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Article

Geographical Proximity Paradox Revisited: The Case of IT Service SMEs in Poland

Institute of Geography and Spatial Management, Jagiellonian University, Gronostajowa 7, 30-387 Krakow, Poland
Sustainability 2019, 11(20), 5770; https://doi.org/10.3390/su11205770
Received: 17 September 2019 / Revised: 7 October 2019 / Accepted: 16 October 2019 / Published: 17 October 2019
(This article belongs to the Special Issue Local and Regional Development in the Conditions of Globalisation)
Knowledge flow is among the most crucial social processes triggering innovation and regional development. Intercompany knowledge flow among Polish information technology (IT) service small- and medium-sized enterprises (SMEs) is studied in this paper. The main aim is to identify market and technological knowledge flow channels and their spatial scales. Based on information derived from computer-assisted telephone interviews (CATIs), in-depth interviews (IDIs) and data analysis (correspondence analysis and comparative study of spatial structures of knowledge flows), the geographical proximity paradox is tested. It is argued there is a need to move beyond the local buzz–global pipeline dichotomy. Knowledge is acquired at various spatial scales, which enhances the sustainability of the knowledge acquisition process and makes companies, regions and cities more resilient. The multiscalarity of knowledge flows is the most remarkable in the case of private contacts with colleagues from schools or previous workplaces. Spatially diversified study and job experiences of entrepreneurs goes along with return migration. In earlier Central and Eastern European studies, knowledge flow was often defined by the dominance of national (domestic) flow over weak global interactions. Trade relations, especially those occurring on an international scale, represent the most important channel of market and technological knowledge flow for the surveyed companies. The second most important channel is the employment of specialists, which is by far the most frequent and most important on an interregional scale. Due to the small size of surveyed companies, foreign specialists are used least frequently. Instead of using regional business events as a vehicle for knowledge flow, representatives of the IT service sector prefer to attend domestic meetings. In the case of Polish IT service SMEs, the paradox of geographical proximity is better described by the dominance of national over global knowledge flow. View Full-Text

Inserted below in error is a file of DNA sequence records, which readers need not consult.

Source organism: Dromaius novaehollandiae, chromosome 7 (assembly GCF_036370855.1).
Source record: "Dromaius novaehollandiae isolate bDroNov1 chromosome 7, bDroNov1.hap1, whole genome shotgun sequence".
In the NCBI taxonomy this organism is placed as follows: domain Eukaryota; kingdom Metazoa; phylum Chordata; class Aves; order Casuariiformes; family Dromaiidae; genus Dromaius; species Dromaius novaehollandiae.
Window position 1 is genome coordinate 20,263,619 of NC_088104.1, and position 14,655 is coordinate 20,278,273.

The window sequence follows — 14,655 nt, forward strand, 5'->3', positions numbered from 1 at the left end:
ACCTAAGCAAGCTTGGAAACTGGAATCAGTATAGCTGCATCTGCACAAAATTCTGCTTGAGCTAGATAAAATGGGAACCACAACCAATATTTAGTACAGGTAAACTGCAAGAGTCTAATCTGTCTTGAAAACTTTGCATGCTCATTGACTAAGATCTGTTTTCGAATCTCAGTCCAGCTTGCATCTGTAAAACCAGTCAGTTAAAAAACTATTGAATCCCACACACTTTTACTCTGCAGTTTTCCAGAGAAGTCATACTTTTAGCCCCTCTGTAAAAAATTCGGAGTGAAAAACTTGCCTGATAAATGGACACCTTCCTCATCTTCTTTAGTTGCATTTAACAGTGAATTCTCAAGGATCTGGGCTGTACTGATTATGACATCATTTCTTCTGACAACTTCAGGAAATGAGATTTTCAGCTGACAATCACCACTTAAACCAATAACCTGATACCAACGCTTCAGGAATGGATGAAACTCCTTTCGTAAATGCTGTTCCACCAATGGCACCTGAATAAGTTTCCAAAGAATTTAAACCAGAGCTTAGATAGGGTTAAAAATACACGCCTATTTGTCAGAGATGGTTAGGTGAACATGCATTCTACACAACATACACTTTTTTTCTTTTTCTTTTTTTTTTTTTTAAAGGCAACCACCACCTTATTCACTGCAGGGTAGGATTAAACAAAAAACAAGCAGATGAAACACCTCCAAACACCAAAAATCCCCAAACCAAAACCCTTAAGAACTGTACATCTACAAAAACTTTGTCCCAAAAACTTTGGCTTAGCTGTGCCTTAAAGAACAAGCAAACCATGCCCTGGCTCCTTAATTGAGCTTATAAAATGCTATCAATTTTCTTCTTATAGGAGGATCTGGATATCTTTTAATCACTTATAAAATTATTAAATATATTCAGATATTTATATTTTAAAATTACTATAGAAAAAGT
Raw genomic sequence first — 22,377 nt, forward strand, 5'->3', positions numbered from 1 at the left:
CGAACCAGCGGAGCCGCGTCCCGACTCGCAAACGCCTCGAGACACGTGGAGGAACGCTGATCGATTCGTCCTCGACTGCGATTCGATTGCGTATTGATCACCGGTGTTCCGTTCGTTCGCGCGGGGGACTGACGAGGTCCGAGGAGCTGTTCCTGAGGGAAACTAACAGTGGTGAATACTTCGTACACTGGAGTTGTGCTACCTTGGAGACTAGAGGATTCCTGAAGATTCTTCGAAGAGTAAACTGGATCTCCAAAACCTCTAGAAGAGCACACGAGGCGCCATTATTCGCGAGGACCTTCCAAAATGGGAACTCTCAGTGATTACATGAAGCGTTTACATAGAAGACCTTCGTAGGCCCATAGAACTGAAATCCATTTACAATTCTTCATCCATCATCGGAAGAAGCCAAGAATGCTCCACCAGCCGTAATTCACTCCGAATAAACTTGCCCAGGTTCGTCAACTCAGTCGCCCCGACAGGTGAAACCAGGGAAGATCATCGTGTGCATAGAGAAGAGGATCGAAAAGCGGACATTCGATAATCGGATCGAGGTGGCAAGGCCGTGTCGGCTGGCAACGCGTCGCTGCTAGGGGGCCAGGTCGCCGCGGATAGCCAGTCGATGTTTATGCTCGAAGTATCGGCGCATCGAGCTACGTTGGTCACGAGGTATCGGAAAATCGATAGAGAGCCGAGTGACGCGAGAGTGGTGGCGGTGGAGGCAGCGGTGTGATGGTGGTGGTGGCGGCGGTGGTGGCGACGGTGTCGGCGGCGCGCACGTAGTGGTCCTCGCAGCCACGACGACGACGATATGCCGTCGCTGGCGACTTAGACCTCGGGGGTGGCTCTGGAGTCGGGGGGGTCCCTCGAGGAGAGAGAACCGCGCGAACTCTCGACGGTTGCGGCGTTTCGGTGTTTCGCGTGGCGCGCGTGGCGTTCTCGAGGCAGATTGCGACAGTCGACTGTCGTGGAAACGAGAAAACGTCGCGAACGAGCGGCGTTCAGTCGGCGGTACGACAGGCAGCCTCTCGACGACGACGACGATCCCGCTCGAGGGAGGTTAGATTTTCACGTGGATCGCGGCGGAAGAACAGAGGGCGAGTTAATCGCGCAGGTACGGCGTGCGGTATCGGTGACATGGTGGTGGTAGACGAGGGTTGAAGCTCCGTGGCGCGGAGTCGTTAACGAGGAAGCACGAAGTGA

Keywords: proximity paradox; geographical proximity; knowledge flows; small- and medium-sized enterprises (SMEs); IT service sector; Poland proximity paradox; geographical proximity; knowledge flows; small- and medium-sized enterprises (SMEs); IT service sector; Poland
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MDPI and ACS Style

Micek, G. Geographical Proximity Paradox Revisited: The Case of IT Service SMEs in Poland. Sustainability 2019, 11, 5770. https://doi.org/10.3390/su11205770

AMA Style

Micek G. Geographical Proximity Paradox Revisited: The Case of IT Service SMEs in Poland. Sustainability. 2019; 11(20):5770. https://doi.org/10.3390/su11205770

Chicago/Turabian Style

Micek, Grzegorz. 2019. "Geographical Proximity Paradox Revisited: The Case of IT Service SMEs in Poland" Sustainability 11, no. 20: 5770. https://doi.org/10.3390/su11205770

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